Might any chords in your soul resonate with this fan, or with the life and death of this poor southern boy turned rock superstar, whose posthumous career length now has surpassed his live one? Most of us want to be loved. Some might envy Elvis’ looks, voice, popularity, or fortune. Some, maybe many, are driven to obtain self-esteem by pleasing people.

Many feel that humans need to believe in something greater than themselves. Some have described this need as a God-shaped vacuum in the heart of every person. Could worshippers of Elvis — or of sports stars, rock stars, movie stars, or athletic heroes — be seeking to fill such a vacuum?

What do you make of the Elvis phenomenon? Is it a national joke, or could it hold important insights into human nature? Let us examine a variety of reactions.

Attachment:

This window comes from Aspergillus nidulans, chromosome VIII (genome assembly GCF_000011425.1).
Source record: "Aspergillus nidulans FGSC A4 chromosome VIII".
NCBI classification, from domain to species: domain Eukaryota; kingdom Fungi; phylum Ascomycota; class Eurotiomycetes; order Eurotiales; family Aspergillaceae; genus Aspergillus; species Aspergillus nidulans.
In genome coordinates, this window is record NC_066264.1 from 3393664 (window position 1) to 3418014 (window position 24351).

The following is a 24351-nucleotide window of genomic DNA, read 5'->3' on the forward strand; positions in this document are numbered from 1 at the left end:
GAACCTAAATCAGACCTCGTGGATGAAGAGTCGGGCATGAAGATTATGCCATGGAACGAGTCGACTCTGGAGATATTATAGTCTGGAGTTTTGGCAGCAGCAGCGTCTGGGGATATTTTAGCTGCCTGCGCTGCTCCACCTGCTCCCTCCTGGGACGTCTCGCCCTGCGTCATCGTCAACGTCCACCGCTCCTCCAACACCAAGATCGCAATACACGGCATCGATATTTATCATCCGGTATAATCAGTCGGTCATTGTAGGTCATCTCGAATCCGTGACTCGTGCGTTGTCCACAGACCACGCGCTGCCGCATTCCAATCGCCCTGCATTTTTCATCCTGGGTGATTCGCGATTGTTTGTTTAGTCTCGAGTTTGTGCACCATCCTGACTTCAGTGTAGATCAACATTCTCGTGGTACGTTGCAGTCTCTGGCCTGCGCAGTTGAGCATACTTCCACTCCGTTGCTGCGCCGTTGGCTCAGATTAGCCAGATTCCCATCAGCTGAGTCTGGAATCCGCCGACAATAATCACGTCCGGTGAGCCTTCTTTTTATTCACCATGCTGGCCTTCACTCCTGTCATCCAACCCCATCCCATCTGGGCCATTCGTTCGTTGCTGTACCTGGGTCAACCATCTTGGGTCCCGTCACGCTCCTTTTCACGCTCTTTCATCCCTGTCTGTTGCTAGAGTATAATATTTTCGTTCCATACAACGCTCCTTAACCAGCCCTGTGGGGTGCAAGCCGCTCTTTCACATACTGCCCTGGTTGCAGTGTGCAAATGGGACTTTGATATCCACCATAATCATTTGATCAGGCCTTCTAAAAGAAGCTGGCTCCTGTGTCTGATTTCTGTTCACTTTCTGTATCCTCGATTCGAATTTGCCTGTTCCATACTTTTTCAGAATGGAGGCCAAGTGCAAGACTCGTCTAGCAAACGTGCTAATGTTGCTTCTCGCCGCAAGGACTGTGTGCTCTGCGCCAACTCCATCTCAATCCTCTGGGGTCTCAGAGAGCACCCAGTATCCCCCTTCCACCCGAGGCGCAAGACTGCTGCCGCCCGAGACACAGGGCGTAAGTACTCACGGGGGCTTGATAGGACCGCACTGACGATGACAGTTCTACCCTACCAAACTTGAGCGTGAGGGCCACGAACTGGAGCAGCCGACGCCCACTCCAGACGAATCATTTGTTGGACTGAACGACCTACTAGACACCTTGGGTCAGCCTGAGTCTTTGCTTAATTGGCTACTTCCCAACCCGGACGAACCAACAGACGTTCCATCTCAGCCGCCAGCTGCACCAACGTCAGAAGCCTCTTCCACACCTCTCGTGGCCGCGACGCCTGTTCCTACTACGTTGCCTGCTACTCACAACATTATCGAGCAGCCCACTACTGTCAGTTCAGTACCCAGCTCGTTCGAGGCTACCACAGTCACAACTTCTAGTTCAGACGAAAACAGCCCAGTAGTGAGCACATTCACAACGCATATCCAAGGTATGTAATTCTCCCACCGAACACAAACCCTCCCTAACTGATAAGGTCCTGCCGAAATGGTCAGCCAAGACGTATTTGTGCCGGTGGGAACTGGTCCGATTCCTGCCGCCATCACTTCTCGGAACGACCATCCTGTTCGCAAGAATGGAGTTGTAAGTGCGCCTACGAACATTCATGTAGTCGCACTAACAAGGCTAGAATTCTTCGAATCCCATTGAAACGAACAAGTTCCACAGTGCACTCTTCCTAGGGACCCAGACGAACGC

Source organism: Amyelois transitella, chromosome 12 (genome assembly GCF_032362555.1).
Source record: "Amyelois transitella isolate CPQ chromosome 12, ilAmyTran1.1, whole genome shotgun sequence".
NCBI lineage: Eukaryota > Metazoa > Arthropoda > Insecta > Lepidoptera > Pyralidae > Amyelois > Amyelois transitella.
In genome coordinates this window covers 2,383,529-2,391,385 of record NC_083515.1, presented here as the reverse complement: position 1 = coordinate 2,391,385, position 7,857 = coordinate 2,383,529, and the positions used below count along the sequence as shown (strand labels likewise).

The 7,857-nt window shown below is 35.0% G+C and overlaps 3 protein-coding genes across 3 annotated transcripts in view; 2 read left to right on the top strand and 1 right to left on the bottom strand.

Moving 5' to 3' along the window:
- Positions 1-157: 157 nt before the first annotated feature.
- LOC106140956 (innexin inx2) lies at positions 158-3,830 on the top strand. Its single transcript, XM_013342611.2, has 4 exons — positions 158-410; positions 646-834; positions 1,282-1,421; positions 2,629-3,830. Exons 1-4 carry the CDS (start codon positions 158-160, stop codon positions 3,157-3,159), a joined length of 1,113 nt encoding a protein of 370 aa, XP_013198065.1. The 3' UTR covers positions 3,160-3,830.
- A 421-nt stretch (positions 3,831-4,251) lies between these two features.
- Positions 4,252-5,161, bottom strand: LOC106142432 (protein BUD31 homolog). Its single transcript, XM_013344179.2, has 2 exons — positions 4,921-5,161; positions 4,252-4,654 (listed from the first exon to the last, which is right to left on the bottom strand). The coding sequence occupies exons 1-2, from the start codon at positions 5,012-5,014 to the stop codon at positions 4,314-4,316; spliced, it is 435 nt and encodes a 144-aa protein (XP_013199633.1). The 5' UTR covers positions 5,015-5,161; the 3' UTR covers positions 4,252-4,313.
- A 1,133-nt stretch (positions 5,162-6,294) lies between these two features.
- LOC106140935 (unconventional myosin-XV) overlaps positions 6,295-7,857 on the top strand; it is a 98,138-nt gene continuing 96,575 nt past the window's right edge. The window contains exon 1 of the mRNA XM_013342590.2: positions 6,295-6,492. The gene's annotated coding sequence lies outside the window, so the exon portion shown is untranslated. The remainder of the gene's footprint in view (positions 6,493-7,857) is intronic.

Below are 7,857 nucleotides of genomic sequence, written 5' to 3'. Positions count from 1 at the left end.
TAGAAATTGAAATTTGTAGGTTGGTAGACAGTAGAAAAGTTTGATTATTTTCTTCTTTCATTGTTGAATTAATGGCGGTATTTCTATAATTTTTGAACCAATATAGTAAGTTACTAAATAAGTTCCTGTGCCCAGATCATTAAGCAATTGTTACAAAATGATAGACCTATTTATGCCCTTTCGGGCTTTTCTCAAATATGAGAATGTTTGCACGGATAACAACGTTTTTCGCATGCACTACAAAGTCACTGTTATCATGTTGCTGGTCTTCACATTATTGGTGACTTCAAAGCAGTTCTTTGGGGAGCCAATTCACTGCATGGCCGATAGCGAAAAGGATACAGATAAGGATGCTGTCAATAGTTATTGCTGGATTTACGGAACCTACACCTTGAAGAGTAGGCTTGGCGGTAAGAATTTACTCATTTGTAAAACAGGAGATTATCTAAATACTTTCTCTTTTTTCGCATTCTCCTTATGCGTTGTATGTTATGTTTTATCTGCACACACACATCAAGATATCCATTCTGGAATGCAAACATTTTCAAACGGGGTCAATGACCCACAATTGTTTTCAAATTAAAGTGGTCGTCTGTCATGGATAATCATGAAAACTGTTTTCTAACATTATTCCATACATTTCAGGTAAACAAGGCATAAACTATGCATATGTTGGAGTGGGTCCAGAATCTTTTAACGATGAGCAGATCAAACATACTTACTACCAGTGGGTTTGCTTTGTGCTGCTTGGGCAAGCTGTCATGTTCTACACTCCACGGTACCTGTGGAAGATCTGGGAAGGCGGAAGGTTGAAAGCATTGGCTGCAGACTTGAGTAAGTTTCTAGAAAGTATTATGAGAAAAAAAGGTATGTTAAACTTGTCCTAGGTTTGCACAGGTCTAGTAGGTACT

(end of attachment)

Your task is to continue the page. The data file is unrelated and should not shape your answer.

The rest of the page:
What’s the Elvis Craze All About?

Why does Elvis still fascinate people? What is the enduring Elvis craze about, really? My own informal, nonscientific survey yielded fascinating analyses from many levels of society.

“It’s a national joke,” claimed a San Diego housepainter.

A Miami office manager said, “Our cat is named Elvis Presley. He’s fat with a black coat, white collar, and eyes that glaze over — Elvis in his later years.” Her husband quipped, “The other day, we had an Elvis sighting — in a tree.”

A Sacramento van driver attributes today’s craze to “all the lonely people who sit around and watch TV.” “Besides,” the driver says, “Elvis’ grave wasn’t marked right, and there’s evidence he’s not really buried there. I read it in the tabloids.”

A California mayor feels people need to link up with something, to create a sense of belonging. “They could be seeking memories of better times,” she reasons. “Some people wish he was still alive. My husband is an Elvis fan,” she says. “He knows Elvis is dead, but he likes the music.”